It's a tale of two cities for many downtowns in upstate New York as the faded memories of packed sidewalks clashes with the boarded-up empty display windows of today.
Below fraying tucked-in awnings above the once-thriving storefronts are the mosaic walkways beckoning shoppers with the artful display of store names of a bygone era.
For years, downtowns have been on life support as malls and shopping plazas spring up in suburbia.
Engines of Creation Web Design & SEO owners Dan LaBate, right, and Paul Langevin talk at the coffee bar at their offices on the corner of East Main and Market streets in Amsterdam on Wednesday. (The Leader-Herald/ Amanda May Metzger)
But in recent years many municipalities have made progress toward returning to an era where a parking spot on the street is scarce.
In Fulton and Montgomery counties, there are still many options for shoppers downtown, but those who remember the days before the mills closed say it's nothing like it once was.
In December, the Fulton and Montgomery Region CEO Roundtable will host an event that brings government and business leaders together, in one room, for about five hours, for a symposium that is the first of its kind locally.
The City Revitalization Symposium is scheduled from 3 to 8:15 p.m. Dec. 6 at Hamilton-Fulton-Montgomery Board of Cooperative Educational Services on Route 67 in Johnstown.
The CEO Roundtable formed to provide a collective regional voice for the business community. It's a group of civic, education and business leaders who meet regularly and own or manage companies of varied sizes, services and products in Fulton and Montgomery counties.
The idea for the symposium stems from the Regional Business Development Plan, which emphasized the revitalization of the three cities -Johnstown, Gloversville and Amsterdam - as essential to economic development for the entire region.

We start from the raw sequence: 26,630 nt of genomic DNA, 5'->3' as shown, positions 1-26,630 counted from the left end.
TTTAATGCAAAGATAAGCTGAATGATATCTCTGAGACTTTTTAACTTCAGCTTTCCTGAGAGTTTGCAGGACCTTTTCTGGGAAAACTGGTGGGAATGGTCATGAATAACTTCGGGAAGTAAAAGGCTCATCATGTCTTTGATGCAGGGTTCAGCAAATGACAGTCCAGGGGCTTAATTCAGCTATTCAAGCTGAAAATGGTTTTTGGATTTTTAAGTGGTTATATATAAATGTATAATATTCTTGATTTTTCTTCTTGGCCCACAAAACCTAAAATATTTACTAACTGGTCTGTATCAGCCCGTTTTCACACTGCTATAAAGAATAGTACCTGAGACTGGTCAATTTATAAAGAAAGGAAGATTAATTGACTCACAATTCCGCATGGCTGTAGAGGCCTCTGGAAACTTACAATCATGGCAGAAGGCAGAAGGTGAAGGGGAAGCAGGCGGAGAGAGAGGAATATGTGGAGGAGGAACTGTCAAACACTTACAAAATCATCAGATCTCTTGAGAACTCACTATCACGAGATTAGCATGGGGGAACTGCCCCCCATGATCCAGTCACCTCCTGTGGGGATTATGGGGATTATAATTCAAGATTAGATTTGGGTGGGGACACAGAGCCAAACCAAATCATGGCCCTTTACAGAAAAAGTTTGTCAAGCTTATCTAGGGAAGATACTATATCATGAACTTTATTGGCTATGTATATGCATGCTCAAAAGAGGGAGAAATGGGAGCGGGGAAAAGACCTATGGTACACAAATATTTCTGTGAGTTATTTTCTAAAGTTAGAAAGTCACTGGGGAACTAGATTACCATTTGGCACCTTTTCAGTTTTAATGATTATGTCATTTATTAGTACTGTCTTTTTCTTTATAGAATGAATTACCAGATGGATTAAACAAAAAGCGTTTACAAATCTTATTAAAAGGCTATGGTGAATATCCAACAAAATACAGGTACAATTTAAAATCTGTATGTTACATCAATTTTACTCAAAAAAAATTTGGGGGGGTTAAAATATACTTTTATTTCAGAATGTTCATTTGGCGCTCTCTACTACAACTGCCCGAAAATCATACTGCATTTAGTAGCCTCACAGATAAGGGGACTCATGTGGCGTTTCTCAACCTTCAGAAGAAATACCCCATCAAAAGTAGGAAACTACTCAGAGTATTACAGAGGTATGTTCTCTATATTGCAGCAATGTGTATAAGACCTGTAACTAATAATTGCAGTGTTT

The Regional Business Plan also requested that by the end of each year, each city and village in the two counties "should complete a Downtown Revitalization Plan for their downtowns," and that's what many hope will emerge from this symposium.
The event includes two panel discussions.
The first is titled "What makes a downtown successful?" This panel brings state Economic Development, Housing and Urban Development representatives, a marketing specialist and Mohawk Harvest Cooperative Market Manager Chris Curro together to discuss resources and strategies.
Fulton-Montgomery Community College President Dustin Swanger, a member of the CEO Roundtable, said Curro was asked to speak about how the co-op has managed to grow from its small space on North Main Street in Gloversville to the market, deli and art gallery it now houses in the Schine Building, across from its former location.
"We asked him to talk about what it's like to run a business downtown. How do you make it successful, and what support [could] the city give that would be helpful?" Swanger said. "What are some of the things he does to make the business successful? Some folks tell you if you relocate downtown, it just isn't going to make it. That's not the case with the co-op. Why is that? Is it because it's so unique? Is it marketing?"
HUD and state officials will be on hand to discuss the resources available to cities.
"If the cities presented a plan [explaining] this is what we want to do and this is the help we need, I'd be stunned if there weren't folks at the federal and state level that would be interested [in helping] it happen," Swanger said.
The second panel includes developers like Saratoga Springs' Bonacio Construction and Albany's Penta Development Group. It's split into two parts.
"What we're asking the developers to do is give a presentation on some successful projects they have done to revitalize downtown, and also say, 'This is what attracts us to a town or city for development,'" Swanger said. "What are the things that make them say, 'This is a place we could invest time or money in to help turn the city around' and subsequently, what does the city do that sends developers running away and saying they can't possibly do anything to develop that city because there's no cooperation or too many roadblocks."